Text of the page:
The instructions on the care label inside your wedding gown tell you the best way to clean your wedding gown. Not true. The label’s directions for wedding gown care may not be the only way—or even the best way—to clean a wedding gown. The care label simply means that if a cleaner follows the instructions, and your wedding gown is damaged by the cleaning process, then the manufacturer is liable for the damage. That’s why you will sometimes see instructions such as “Do not dryclean. Do not wetclean. Spot clean only.” This language absolutely protects the manufacturer from any liability because the manufacturer is essentially telling you that the wedding gown cannot be cleaned. However, if you can find an experienced cleaner who specializes in wedding gowns, a Specialist will know how to clean your gown successfully. We are experienced, certified wedding gown specialists.
Blue tissue should be used to package your wedding gown. Not true. There is usually a little truth in an old wives’ tale, and we know, for example, that an apple a day really is good for us. But blue tissue paper is NOT good for wedding gowns, and no one really knows why it was supposed to be good for wrapping wedding gowns. It may have something to do with bluing. There is a written reference to bluing as early as the seventeenth century, and bluing comes from indigo, a naturally alkaline substance that can neutralize any acidic content that might cause yellowing. Bluing also adds a trace of blue dye to fabric, which, again, offsets any yellowish cast in white fabric. In the 1920s and 1930s, wedding gowns were often wrapped in a deep blue paper, but the paper was waxed, and the wax prevented the acidic content of the paper from damaging the gown.
Whatever the history behind this idea, blue tissue is absolutely the wrong thing to use for preserving your wedding gown. Blue tissue is not acid-free and, worse yet, the paper will, if it gets wet, dye your wedding dress blue. Only white, completely acid-free (means all acidic content was removed and not just neutralized) tissue and completely acid-free wedding chests should be used for your wedding gown preservation .
Your wedding gown should always be sealed in plastic. Not true. Most textile conservators warn against storing fabrics in plastic or plastic-wrapped containers because plastic traps moisture that can allow mildew to grow. Desiccants are sometimes added to plastic-wrapped containers to absorb the moisture, but they have a very limited capacity and must then be replaced—which, of course, destroys the seal on the package. Then, too, unless the plastic is chemically inert, it can emit fumes that yellow your gown. That’s why your gown should never be stored in a plastic garment bag. Still another problem with plastic: plastic sets up an electrostatic charge that, together with the trapped moisture, can permanently set wrinkles in your wedding gown that no amount of pressing can remove.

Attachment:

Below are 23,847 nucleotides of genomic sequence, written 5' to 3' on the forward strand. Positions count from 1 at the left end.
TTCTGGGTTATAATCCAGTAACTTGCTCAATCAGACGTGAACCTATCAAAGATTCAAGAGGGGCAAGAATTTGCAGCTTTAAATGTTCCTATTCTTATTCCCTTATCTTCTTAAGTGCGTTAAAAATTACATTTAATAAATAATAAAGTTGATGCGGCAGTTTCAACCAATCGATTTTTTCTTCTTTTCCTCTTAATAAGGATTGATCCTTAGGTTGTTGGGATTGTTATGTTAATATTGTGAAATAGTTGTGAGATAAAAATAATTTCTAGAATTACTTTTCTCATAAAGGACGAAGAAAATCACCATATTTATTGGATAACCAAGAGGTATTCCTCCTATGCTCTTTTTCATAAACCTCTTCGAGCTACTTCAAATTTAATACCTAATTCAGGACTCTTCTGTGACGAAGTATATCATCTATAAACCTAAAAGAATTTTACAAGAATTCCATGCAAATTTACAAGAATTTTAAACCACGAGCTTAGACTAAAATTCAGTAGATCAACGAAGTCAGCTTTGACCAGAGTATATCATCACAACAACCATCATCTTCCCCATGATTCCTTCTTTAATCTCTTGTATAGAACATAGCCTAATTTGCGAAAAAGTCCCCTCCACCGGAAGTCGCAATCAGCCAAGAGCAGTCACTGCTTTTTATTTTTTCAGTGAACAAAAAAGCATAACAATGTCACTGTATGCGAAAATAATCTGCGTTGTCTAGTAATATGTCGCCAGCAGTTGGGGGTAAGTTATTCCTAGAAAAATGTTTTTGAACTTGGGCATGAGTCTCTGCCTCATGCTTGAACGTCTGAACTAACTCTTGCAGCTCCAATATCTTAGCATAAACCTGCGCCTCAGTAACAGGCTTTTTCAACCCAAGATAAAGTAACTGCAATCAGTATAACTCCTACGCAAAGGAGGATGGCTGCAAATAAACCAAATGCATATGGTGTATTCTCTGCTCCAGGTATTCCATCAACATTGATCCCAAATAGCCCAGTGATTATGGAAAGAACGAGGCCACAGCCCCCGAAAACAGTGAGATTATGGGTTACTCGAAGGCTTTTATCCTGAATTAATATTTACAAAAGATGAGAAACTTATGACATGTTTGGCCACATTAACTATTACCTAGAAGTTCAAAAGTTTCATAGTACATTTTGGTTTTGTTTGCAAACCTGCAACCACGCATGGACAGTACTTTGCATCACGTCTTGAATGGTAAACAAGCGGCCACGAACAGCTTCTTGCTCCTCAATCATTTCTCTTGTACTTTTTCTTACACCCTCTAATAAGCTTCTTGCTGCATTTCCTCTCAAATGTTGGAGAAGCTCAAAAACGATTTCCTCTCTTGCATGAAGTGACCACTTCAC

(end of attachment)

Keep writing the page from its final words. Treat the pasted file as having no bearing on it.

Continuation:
Taking your wedding gown out of the wedding chest will damage your gown. Not true. Be very wary of preservation services that void their guarantees if the seal is broken. There is no inherent reason why your gown cannot be taken out of the container for inspection, and the service may just be hiding problems such as leftover stains or damage from the cleaning process. On the other hand, it really is not necessary to take your gown out of the container and refold it on a regular basis. If your gown has been packed properly, the folds of your gown are buffered with tissue that prevents sharp creases, and it is a law that if something can happen it will. In other words, every time you handle a precious object such as your wedding gown, there is the potential for danger, and the day your gown is removed from the container is the day the roof leaks or it rubs against a dirty wall. If you do choose to take your wedding gown out of the chest, be very sure your gown is opened in an area that is safe from such hazards—and safe from pets or small children, too. Also, wear white cotton gloves so the oils in your skin do not transfer to your gown.
All guarantees are the same. Not true. All guarantees are definitely not the same. If you read carefully, you will find most guarantees simply refund the cost of wedding gown cleaning and wedding gown preservation—even if the service damages your wedding gown during the process. Look for a service that stands behind the work regardless of the cost of the wedding gown and ask who is going to stand behind the guarantee–now or twenty-five years from now!
This blog post is from our friends at the Association of Wedding Gown Specialists™.